Living in a world where openly mocking disability and using the coarsest of language to describe how you treat women doesn’t stop millions people voting for you and an electoral college rubber stamping your rise to public office is difficult, to say the least. Jolly difficult and frightfully unnerving. I can’t help but feel that the fines for slangs weren’t the worst idea.
Every year, on the 17th of March, the Taoiseach of Ireland participates in a slightly twee and bizarre ceremony, known as the shamrock ceremony. He (thus far, always a he) presents the President of the United States of the day with shamrock in a crystal bowl and there’s a photo op and sundry other Irishy things happen around various parts of Washington DC, the USA and the world. We’re always told it’s great for Irish-international relations and trade, that it is a type of access that’s utterly unique and aren’t we fierce lucky that we have this type of thing to draw attention to ourselves every year.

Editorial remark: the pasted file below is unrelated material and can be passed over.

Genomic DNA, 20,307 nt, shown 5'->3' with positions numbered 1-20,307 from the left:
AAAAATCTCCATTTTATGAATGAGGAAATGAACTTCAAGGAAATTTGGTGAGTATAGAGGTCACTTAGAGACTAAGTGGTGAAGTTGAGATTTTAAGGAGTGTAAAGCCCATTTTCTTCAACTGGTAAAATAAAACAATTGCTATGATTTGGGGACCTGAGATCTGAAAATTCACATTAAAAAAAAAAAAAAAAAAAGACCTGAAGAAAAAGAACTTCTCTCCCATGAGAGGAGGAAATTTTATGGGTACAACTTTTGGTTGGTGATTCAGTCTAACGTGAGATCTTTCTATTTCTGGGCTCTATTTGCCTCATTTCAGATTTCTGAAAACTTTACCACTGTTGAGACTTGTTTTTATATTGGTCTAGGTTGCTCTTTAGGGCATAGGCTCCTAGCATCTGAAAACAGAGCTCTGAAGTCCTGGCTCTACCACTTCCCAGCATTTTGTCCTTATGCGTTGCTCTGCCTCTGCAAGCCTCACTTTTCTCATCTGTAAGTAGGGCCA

I don’t think it should be done this year. I don’t think I want the leader of our country participating in this type of event given the current circumstances, where facts can be dismissed and lies presented as alternative facts. I don’t think we should pretend this is another opportunity to go about business as usual and I don’t think I’m alone in wanting our Taoiseach to skip it this year.
Enda, this year, please stop the shamrock. We’re better than this. And we really should show that we are and we will be.
In 2004, George W. Bush was elected on my birthday, November 2nd.